• Internal Revenue Service waives requirement of actual conveyance of property assigned to qualified domestic trust (QDOT) so spouse can qualify for marital deduction—In Private Letter Ruling 202332013 (Aug. 11, 2023), the decedent’s surviving spouse wasn’t a U.S. citizen at his death. Prior to the due date of the estate tax return, the spouse irrevocably assigned assets to the QDOT that would have otherwise passed outright to the spouse, but the assets weren’t actually conveyed to the trust. The spouse became a U.S. citizen before the date that was one year after the due date (including extensions) for filing the estate tax return, currently resides in the United States and has resided continually in the United States since the decedent’s death. The estate intends to timely file a final Form 706-QDT on or before “Date 5” to notify the IRS and certify that the spouse has become a U.S. citizen.
In this PLR, the estate requested a waiver to the requirement of an actual conveyance of property irrevocably assigned to a QDOT for purposes of qualifying for a marital deduction under Internal Revenue Code Section 2056.
IRC Section 2056(d)(2)(B) provides that property passing from the decedent to the surviving spouse will be treated as passing to the surviving spouse in a QDOT if the property is irrevocably transferred or assigned to the QDOT by the spouse before the date on which the estate tax return is filed.
Under Section 2056A(b)(12)(A) and Treasury Regulations Section 20.2056A-10(a)(1) and (2), a QDOT is no longer subject to the estate tax imposed under Section 2056A(b) if the surviving spouse of the decedent becomes a citizen of the United States, the spouse was a U.S. resident at all times after the date of the death of the decedent and before becoming a U.S. citizen and the U.S. trustee of the QDOT notifies the IRS and certifies in writing that the surviving spouse has become a U.S. citizen. Notice is to be made by filing a final Form 706-QDT on or before April 15 of the calendar year following the year that the surviving spouse becomes a citizen, unless an extension of time for filing is granted. Treas. Regs. Section 20.2056A-4(b)(6) provides that, for purposes of Section 2056(d)(2), property irrevocably assigned but not actually transferred to the QDOT before the estate tax return is filed must be conveyed and transferred to the QDOT under applicable local law before the administration of the decedent’s estate is completed. If there’s no administration of the decedent’s estate (because for example, none of the decedent’s assets are subject to probate), the conveyance must be made on or before the date that’s one year after the due date (including extensions) for filing the decedent’s estate tax return.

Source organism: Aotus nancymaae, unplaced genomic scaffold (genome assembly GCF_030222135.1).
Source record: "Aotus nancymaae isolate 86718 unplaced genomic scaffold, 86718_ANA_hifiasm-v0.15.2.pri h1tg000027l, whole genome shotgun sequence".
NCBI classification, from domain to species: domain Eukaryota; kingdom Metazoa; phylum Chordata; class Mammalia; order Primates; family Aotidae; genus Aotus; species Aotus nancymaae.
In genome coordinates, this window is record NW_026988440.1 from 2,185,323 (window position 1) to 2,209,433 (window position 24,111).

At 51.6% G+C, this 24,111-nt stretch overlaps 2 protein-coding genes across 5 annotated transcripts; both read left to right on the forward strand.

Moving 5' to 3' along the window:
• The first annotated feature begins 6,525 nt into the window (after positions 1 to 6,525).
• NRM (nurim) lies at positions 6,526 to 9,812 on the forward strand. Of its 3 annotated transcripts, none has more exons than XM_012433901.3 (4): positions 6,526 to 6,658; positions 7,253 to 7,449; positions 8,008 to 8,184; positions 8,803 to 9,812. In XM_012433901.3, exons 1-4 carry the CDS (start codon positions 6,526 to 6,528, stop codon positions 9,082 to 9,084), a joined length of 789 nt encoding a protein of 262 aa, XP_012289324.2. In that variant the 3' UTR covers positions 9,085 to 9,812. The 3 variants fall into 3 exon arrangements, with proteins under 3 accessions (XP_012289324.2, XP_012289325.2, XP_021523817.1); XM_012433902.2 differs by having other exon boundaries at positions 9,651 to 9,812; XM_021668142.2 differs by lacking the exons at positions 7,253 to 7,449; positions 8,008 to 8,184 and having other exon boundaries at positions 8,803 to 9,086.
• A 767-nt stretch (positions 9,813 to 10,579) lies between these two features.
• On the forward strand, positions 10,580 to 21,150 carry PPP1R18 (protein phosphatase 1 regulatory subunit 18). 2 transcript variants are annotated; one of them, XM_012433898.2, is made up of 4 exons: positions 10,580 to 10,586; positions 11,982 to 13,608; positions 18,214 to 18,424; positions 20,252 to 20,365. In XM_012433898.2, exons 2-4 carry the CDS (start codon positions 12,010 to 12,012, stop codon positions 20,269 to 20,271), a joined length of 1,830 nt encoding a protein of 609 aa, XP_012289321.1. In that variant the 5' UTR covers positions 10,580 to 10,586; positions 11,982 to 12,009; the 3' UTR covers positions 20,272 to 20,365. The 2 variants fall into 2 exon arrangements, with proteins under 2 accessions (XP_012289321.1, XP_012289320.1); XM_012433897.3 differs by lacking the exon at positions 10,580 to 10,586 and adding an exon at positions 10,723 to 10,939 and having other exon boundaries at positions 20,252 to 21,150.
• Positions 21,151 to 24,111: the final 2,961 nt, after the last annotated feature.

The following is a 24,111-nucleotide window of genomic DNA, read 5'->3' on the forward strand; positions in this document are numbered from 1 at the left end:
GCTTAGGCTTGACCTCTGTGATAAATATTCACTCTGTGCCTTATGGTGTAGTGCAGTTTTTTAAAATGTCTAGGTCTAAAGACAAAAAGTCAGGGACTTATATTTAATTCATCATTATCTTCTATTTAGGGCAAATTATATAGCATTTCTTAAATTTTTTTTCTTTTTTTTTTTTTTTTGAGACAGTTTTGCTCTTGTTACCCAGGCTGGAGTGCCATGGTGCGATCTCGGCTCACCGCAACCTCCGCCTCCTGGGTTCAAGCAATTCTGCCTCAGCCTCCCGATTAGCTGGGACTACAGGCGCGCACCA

Treas. Regs. Section 20.2056A-4(b)(6) further provides that the decedent’s estate may request an extension of time for completing the conveyance, or a waiver of the actual conveyance, under Treas. Regs. Section 301.9100-1(a). The IRS granted a waiver of the requirement of actual conveyance of the assets to the trust.
• Taxpayer challenges IRS’ aggregation of two minority interests into one controlling interest for valuation purposes—In Estate of Epstein v. Commissioner, No. 11534-23 (T.C. 2023), the estate filed a petition challenging a $2.6 million tax deficiency, arguing that the IRS improperly combined limited partner (LP) and general partner (GP) interests when valuing an interest in an apartment complex for estate tax valuation purposes. On Jerry Epstein’s death, a marital trust created by his late wife held an 8.746% LP interest and a 1.2% GP interest, and a survivor’s trust held a 10.4% LP interest. The IRS valued the marital trust’s interests at a total of $15.59 million versus the estate’s value of $12.6 million, and the IRS valued the survivor’s trust interest at $16.4 million versus the estate’s $13.1 million, for a total difference of $6.29 million. Among other arguments, the estate claimed the IRS improperly aggregated the LP and GP interests in the two trusts to arrive at its valuation.
The IRS has lost on several attempts to aggregate two minority interests held in different capacities into one controlling interest and has now conceded the issue in the case of qualified terminable interest property (QTIP) marital trusts; that is, property passing to an individual’s estate isn’t aggregated, for estate tax valuation purposes, with property in a QTIP marital trust that’s included in such individual’s gross estate under IRC Section 2044. See Estate of Bright v. United States, 658 F.2d 999 (5th Cir. 1981); Estate of Bonner v. U.S., 84 F.3d 196 (5th Cir. 1996); Estate of Mellinger v. Comm’r, 112 T.C. 26 (1999); Estate of Nowell v. Comm’r, 77 T.C.M. 1239 (1999); Estate of Lopes v. Comm’r, 78 T.C.M. 46 (1999); and AOD-1999-006 (Aug. 30, 1999). The IRS has acquiesced to this line of cases.
The above courts noted that the surviving spouse doesn’t possess, control or have any power of disposition over the assets in the QTIP trust; that is, the surviving spouse’s estate didn’t have control over the trust assets “such that it could act as a hypothetical seller negotiating with buyers free of the handicaps associated with fractional undivided interests. The valuation of the assets should reflect that reality.” Estate of Bonner v. U.S., 84 F.3d 196, at p. 199. So it seems likely the Tax Court in Epstein will rule in favor of the estate on this claim.